Reader Too Much of a Good Thing writes:
I’m 24 years old and in a 2 year relationship with my girlfriend who is 36. In the last year we have had sex only once, but neither of us enjoyed it. Before meeting my girlfriend, I had never been into a relationship and I was addicted to porn. Therefore it takes me an hour or longer to orgasm during sex. In the beginning this was fun because we had a lot of time to experiment etc., but after a while it changed. I still wanted to have sex on a weekly basis, but my girlfriend kept refusing because it took so long and I had to work so hard to orgasm. And then the times we had sex, she was so tense that it hurt her. So now, she automatically links sex with pain and me working my butt off to orgasm.
We went to a sex counselor in our country and we received some homework to first start off with nonsexual intimacy, like cuddling, kissing or laying together. But my girlfriend said she doesn’t want to be forced to cuddle or kiss. (In the past she had bad relationships with men who forced themselves on her.) When we argue, she says I can’t have proper sex with her without hurting her, and that our problems are all my fault. Each time this chips away at my self-esteem. So do you have any tips on how to start being intimate again with my girlfriend? Not the sex part because at the moment I don’t care about this. I want to cuddle and kiss first because this is what I miss the most.
Thanks for writing in. As I discussed in What Men Think About Sex Versus Reality, often men who watch excessive amounts of porn become desensitized to sex with a partner. You did not mention whether you still used porn at the start of the relationship. If so, this could have maintained some of the problems. Not only do men become visually desensitized to sex because of the never-ended array of exciting images on the screen, but they are used to how it feels to masturbate, and then since a woman feels different than masturbating, it is hard to orgasm from sex. You’re conditioning yourself to orgasm from only one type of stimulation. Then, it is likely your girlfriend started to feel insecure about her sexual attractiveness, since you weren’t able to climax during sex with her. This insecurity may have led her to lash out at you and blame you for all the sex problems, since she is secretly thinking if you were more excited by her, you would have been able to finish no matter what.
Sex, and anything in a relationship, is a two way street.
So, let’s turn to how to get your relationship back on track.
Right now, your girlfriend is highly defensive about trying any of the activities suggested by the couples counselor. You state that this is because of her past relationships where men coerced her into sex. This is likely true, and if so, it is likely that your girlfriend could benefit from individual therapy with a therapist that is focusing on helping her open up and trust again. But I also think it’s because she feels insecure about how sex used to go – you endlessly trying to orgasm and her laying there wondering why you don’t find her exciting enough. (There is also a big age difference; she may feel insecure about this and thinks her age is making her unappealing to you sexually.)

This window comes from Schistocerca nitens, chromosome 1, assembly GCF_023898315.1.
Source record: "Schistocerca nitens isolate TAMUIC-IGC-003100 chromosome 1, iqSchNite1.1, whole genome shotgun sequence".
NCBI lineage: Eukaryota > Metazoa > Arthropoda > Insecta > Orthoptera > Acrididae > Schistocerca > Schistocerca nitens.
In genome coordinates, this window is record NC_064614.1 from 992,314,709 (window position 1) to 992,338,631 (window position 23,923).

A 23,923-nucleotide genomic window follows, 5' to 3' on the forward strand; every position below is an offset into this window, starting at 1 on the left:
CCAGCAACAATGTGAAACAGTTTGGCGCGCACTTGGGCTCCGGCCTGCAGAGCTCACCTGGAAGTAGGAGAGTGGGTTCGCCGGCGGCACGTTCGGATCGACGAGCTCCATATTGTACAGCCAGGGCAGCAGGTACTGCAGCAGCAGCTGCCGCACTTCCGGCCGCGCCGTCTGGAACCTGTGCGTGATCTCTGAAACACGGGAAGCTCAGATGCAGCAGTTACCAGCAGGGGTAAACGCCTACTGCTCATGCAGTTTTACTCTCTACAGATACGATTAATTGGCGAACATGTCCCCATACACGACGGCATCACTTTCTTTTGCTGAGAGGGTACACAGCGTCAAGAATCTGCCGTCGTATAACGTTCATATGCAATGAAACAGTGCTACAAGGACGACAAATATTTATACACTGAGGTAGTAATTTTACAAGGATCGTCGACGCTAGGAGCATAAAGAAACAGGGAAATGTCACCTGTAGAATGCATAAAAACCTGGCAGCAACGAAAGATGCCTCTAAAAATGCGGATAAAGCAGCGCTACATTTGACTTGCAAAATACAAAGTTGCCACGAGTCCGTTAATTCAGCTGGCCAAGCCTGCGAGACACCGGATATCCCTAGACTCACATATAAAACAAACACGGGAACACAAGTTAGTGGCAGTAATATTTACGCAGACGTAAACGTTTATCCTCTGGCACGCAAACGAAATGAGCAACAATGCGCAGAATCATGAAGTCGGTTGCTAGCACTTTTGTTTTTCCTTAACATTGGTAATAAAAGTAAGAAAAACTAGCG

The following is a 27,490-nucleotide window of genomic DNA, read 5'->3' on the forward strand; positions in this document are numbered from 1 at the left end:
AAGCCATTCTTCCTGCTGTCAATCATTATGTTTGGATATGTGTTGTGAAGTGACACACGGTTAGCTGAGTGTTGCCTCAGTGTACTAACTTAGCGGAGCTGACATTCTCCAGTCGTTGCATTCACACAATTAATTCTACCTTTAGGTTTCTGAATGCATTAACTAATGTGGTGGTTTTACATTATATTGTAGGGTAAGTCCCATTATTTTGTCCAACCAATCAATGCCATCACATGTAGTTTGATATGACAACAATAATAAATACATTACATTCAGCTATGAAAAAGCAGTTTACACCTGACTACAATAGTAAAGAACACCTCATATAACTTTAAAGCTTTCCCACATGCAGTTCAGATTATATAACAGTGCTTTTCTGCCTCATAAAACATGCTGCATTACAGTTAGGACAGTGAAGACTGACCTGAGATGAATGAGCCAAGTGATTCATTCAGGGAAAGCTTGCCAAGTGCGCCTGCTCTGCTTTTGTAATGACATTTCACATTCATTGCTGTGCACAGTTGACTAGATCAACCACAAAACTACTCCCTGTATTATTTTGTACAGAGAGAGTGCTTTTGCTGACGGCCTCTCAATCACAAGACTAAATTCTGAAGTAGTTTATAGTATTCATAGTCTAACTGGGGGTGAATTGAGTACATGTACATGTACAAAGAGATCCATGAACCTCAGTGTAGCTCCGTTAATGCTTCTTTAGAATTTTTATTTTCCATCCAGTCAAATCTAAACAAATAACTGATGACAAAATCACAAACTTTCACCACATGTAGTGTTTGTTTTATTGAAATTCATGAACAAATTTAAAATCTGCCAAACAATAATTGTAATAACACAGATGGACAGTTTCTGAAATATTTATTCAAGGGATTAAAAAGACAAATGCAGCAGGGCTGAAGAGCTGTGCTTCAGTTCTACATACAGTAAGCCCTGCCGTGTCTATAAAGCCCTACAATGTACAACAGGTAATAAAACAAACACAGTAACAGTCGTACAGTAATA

Sex, and anything in a relationship, is a two way street. If your girlfriend is averse to doing anything she doesn’t want to do, physically or not, it’s going to be difficult to have a fulfilling relationship with her. But have you ever validated how hard it is to be in a relationship where you feel unattractive because your partner is unable to climax with you? I would suggest having a conversation with her in which you lay out your feelings and validate and empathize with her feelings.
Such a conversation could go like this:
You: I really want to talk about our relationship. I miss kissing and cuddling, and it makes me sad that we don’t do this anymore. (You’re focusing on your feelings here, which will make her less defensive.)
Her: Yeah, me too, but you know how all this started. It was because of you, and your problem.
You: (Don’t get sucked in to feeling bad about yourself, keep on track.) I understand that our sex life got off to a rocky start because of my difficulty with orgasming. What did it feel like for you?
Her: I don’t know, that something was wrong. With you, or with me.
You: That must have been terrible, thinking that I wasn’t attracted to you enough to orgasm. (Empathizing and validating her feelings.) But it wasn’t you. It was the porn thing.
Her: I know. I guess I just don’t think relationships should be this much work. If I feel like kissing you, I’ll kiss you, but I don’t like being forced to.
You: I know it seems like a lot of work and really annoying. But it would be really important to me if you could make the effort to kiss and cuddle more. That’s a main way that I like to express my love for you. (Again, you’re validating and empathizing. Then you’re non-attackingly but directly expressing your emotions, and requesting that she meet your needs.)
This of course is the way that I hope your conversation goes. If not, try, try again. You could also try couples counseling again with your girlfriend picking the counselor herself. I urge you to fix this situation before getting married, if that’s something that’s being discussed. Many people lament that they got married even though there were many red flags about the relationship even during dating. No sex or affection is a huge red flag. It can definitely be worked on, but only if both of you recognize it is a problem and commit to working together on it.
Good luck, and until we meet again, I remain The Blogapist That Can Fix Any Problem. Well, Some Problems.